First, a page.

Table 5

Summary of results to evaluate the causal association between smoking and tooth loss

Element

Description for consistency and study type

Evaluation of consistency

Evaluation of study type

Perceived shortcoming


Strength of association

All studies reported significant associations based on effect size: moderate association in 5 CSSs, 1 PCS and 1 CSS for males; weak association in 1 PCS and 1 CSS for females.

Evidence for weak or moderate association based on effect size is strong.

Evidence for strength of association is convincing.

Not applicable

Natural experiment

All studies reported smaller effect size in former smokers than in current smokers. The association between former smoking and tooth loss relative to non-smokers was not significant in 3 CSSs and 1 PCS, and was significant in 3 CSSs and 1 PCS. The description of association in former vs. current smokers decreased in 4 CSSs, 2 PCSs and 1 CSS for males, and remained at the same level in 1 CSS and 1 CSS for females. The hazard ratio decreased based on years of abstinence in 2 PCSs.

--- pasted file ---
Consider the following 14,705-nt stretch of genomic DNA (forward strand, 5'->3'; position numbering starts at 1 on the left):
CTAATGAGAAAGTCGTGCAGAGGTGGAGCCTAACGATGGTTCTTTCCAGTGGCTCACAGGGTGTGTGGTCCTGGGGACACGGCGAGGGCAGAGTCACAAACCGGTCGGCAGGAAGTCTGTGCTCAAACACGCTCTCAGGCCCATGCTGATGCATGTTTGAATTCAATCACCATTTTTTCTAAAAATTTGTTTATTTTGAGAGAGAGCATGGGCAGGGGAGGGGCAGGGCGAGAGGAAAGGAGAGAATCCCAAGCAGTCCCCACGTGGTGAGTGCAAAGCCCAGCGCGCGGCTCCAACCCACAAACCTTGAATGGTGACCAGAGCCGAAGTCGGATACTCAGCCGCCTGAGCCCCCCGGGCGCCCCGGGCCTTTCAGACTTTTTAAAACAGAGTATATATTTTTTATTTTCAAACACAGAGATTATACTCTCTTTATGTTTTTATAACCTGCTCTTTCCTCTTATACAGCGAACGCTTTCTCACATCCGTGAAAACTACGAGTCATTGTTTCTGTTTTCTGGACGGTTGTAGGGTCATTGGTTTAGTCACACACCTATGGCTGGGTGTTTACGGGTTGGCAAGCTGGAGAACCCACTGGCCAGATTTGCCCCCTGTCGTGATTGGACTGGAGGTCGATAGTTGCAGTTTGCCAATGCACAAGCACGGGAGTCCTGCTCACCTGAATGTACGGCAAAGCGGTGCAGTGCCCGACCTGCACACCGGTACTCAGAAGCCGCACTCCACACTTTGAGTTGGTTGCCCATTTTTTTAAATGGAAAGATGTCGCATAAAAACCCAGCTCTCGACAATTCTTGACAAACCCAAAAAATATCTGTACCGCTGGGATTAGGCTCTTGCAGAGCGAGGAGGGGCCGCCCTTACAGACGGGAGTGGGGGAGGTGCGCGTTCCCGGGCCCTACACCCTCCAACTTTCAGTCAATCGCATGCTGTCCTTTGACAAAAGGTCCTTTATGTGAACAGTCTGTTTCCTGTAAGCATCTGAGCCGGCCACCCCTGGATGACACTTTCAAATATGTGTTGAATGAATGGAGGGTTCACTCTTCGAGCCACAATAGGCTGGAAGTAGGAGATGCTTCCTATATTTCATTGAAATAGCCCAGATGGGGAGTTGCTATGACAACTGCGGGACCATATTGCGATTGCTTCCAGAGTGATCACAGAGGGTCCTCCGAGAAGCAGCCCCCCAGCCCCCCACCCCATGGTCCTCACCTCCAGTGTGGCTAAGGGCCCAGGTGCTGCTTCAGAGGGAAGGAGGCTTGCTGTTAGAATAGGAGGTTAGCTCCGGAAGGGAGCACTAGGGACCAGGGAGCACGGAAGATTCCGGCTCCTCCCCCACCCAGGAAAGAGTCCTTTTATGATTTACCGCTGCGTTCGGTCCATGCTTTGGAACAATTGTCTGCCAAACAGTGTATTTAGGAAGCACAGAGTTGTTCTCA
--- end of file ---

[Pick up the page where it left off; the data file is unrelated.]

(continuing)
Evidence for natural experiment is strong. However, this interpretation does not mean that the risk in former smokers is lesser than that in current smokers.

Evidence for natural experiment is probable.

Control group did not comprise current smokers, and only a relative relationship was evaluated.

Dose-response relationship

Trend of the relationship between level of exposure and effect size, i.e. odds ratio or hazard ratio, was obvious in 3 CSSs and 1 PCS. This trend was highly significant in 2 CSSs.

Evidence for the dose-response relationship is strong. This interpretation is limited to populations assessed in 3 countries.

Evidence for dose-response relationship is probable.

Findings pertain to limited populations and 1 PCS.


Evaluation in each element was based on the consistency of findings and study types.

CSS: cross-sectional study, PCS: prospective cohort study

Hanioka et al. BMC Public Health 2011 11:221   doi:10.1186/1471-2458-11-221

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